When Hannah Jarrett started classes as a high school freshman in Canton, Michigan, it was with more confidence, and a better ability to focus in class thanks to her tae kwon do training.  This redheaded 15-year old is training for her black belt and she uses her tae kwon do training to help alleviate the symptoms of  her attention-deficit/hyperactivity disorder, to help her concentrate and to give her self-esteem a boost.


“I learn something different from class every time,” she said. “Learning the different kicks, it helps you memorize things. When it gets in your brain, you kind of memorize things, then it helps you perform, focus.”

The benefits of tae kwon do for children with ADHD and related conditions piqued the interest of Dr. Beth Tarini, a pediatrician and associate professor at the University of Michigan, who is launching a study to see whether this particular form of exercise could be an effective therapy — or even an alternative to prescription medication — for kids like Hannah.

“Parents are starving for alternative treatments, starving for them,” said Tarini. “They want to make sure they can do all they can to help their kids. It could mean less medicine is needed, or it could mean no medicine is needed — it depends on the child and the intervention.”

At least 6.4 million U.S. children — about 11% — have been diagnosed with ADHD, according to the Centers for Disease Control and Prevention. It’s a condition that is marked by distractability and lack of focus, an inability to control impulses, and in some cases, hyperactivity, among other things.

And the number of kids being diagnosed with ADHD in the U.S. is rising at a rate of about 5% a year, the CDC reports.

Prescription drugs like Ritalin, Adderal and Strattera can be effective treatments for some children, but others cannot tolerate their adverse effects, which can include addiction, anxiety, insomnia, nausea, heart palpitations and even psychosis. The medications also are controlled substances.

Hannah tried Strattera when she was 8, and it almost sent her into cardiac arrest.

“Hannah had three open-heart surgeries by the time she was 2 to correct congenital defects within her heart,” said her mother, Lynn Jarrett, explaining why medication wasn’t a good option for her daughter.

But by the time Hannah was in third grade, she had such a hard time concentrating, following directions and doing her homework, her parents had to try something else. They learned about whole-brain exercises, took Hannah to physical and occupational therapy, but it was of little help.

“I was talking with a friend, who got their son involved in tae kwon do years ago because they couldn’t do the medication route,” Lynn Jarrett said. “And doing more research…I thought, well… we’ll give it a shot and see how she does.”

Within two months of starting 45-minute classes two days a week, the Jarretts noticed improvement in Hannah’s ability to tune out distractions and finish homework assignments.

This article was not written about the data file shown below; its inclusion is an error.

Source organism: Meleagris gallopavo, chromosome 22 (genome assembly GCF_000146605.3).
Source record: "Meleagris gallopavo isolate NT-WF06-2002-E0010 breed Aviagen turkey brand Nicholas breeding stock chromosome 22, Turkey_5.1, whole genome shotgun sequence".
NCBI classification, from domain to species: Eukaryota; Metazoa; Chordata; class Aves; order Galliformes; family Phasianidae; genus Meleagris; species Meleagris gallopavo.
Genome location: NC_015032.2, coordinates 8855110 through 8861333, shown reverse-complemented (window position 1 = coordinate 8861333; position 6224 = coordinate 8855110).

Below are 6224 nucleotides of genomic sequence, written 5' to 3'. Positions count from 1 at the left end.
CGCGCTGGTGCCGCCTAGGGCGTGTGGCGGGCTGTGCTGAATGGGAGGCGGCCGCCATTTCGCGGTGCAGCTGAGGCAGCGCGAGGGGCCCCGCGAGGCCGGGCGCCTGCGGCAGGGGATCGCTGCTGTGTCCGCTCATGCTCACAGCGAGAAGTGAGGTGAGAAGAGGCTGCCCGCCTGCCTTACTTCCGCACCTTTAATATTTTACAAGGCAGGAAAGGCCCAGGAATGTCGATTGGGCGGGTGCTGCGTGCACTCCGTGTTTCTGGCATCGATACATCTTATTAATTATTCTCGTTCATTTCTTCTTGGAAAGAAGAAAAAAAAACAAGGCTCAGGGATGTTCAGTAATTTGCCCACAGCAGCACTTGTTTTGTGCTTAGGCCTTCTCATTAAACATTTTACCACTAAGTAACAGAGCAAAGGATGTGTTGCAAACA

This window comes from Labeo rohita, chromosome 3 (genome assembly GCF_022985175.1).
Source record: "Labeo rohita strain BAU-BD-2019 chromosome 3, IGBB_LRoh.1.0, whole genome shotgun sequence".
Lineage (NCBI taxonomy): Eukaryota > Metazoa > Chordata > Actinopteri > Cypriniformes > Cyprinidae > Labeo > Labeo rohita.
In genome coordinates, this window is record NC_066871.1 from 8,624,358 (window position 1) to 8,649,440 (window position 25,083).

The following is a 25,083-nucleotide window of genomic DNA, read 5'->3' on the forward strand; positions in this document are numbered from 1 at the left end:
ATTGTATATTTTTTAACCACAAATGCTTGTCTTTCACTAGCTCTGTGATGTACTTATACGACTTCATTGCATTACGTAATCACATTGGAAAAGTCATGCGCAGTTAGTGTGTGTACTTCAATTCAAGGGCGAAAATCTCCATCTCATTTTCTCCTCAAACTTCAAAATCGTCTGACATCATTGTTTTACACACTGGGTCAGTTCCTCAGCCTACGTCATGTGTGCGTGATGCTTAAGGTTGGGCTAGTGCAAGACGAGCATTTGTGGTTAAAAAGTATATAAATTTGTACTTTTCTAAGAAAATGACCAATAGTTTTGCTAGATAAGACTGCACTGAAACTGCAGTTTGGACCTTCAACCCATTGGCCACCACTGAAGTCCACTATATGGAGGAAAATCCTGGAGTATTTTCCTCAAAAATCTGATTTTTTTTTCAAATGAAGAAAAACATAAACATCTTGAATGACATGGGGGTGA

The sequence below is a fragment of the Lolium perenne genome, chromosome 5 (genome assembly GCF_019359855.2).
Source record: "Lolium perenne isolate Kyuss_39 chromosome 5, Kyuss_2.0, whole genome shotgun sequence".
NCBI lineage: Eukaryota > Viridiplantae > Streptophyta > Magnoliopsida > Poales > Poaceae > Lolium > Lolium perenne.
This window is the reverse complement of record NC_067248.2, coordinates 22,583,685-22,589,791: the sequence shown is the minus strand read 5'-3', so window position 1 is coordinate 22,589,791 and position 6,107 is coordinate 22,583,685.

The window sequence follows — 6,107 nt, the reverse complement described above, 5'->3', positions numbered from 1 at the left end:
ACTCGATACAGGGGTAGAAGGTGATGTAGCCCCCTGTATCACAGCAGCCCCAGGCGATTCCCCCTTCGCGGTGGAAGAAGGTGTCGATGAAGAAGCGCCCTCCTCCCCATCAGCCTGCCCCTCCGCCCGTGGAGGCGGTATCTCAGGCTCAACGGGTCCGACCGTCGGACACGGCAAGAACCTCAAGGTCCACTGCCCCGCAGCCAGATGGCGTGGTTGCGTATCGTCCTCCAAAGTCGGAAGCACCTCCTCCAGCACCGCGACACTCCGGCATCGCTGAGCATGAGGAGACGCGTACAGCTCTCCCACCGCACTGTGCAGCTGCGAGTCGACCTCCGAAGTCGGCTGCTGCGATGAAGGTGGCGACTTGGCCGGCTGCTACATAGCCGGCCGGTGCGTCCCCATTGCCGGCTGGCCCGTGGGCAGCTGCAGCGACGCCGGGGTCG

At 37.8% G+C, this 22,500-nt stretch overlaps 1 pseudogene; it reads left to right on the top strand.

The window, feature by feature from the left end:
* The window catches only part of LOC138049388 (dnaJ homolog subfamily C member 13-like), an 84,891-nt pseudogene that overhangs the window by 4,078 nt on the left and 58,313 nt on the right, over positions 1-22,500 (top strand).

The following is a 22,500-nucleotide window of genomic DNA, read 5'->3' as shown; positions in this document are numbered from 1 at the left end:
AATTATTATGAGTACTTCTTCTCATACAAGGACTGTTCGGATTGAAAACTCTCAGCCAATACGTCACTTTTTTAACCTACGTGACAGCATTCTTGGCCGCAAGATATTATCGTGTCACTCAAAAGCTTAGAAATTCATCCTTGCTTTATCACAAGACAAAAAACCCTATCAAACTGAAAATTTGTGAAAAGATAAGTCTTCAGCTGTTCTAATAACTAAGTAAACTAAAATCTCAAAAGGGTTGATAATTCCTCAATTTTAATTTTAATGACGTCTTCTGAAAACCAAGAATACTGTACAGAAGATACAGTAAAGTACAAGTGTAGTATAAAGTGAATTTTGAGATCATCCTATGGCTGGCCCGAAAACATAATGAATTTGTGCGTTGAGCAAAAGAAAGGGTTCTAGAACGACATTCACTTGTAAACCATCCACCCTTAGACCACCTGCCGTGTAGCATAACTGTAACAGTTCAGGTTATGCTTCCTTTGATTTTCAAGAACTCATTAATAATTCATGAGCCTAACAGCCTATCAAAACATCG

“It’s loud, and you still have to focus on the teacher,” said Hannah’s father, Jon Jarrett, of the classes. “When you see the new kids, it’s just like sensory overload; they can’t handle it almost at first. But once they get into it, they can start weeding out the noise and focus.”

Lynn Jarrett said that’s helped Hannah academically.

“It boosted her grades at school considerably,” she said. “She finished her middle school career at 3.5 GPA.”

Pediatrician Intrigued By Positive Impacts of Tae Kwon Do

When the Jarretts told Tarini, Hannah’s pediatrician, about the benefits she seemed to be getting from tae kwon do, Tarini was intrigued.

“I saw an opportunity to potentially fill a gap, and see if what seems to be going on or what is perceived to be going on could truly be efficacious, or effective,” Tarini said.

Hannah Jarrett of Canton demonstrates some stretching
(Photo Credit: Ryan Garza)

Through their training in tae kwon do children can learn focus and attention, confidence and greater overall fitness.

Master Dan Vigil in Northville, Michigan  said, “People all over the country get good results with their ADD from doing martial arts. Every martial arts school knows it. We all know it. The kids that go through it and the parents all know it. “The idea that we can quantify what happens and how it happens, and then ultimately have it be a treatment that can be prescribed by a doctor, and covered by insurance, non-pharmacological, it’s huge.”

Dr. Tarini has applied for grants and secured funding for a medical study to obtain empirical data that suggests and supports that tae kwon do is an effective non-pharmaceutical therapy for ADHD. Children in the study will commit to six months of tae kwon do training to effectively study the academic, behavioral and emotional benefits.

via U-M to study tae kwon do as ADHD therapy

Want Your Child to Experience The Benefits of Tae Kwon Do?

Master Yoo’s World Class Tae Kwon Do opened in Noblesville, Indiana in 2006. His goal was not to prepare kids for competition, but to give them life skills that would benefit them throughout the course of their entire lives. During his 20+ year martial arts career, he’s successfully helped thousands of students of all ages reach their goal of obtaining a black belt in tae kwon do and in the process, transformed their ability to focus, improved their self-confidence, strengthened their social skills and ability to form life-long friendships and improved their overall health and fitness levels.

If you’re interested in experiencing the benefits of tae kwon do training, get started today with the quick start trial offer, or call us at 317-706-8800 for more information.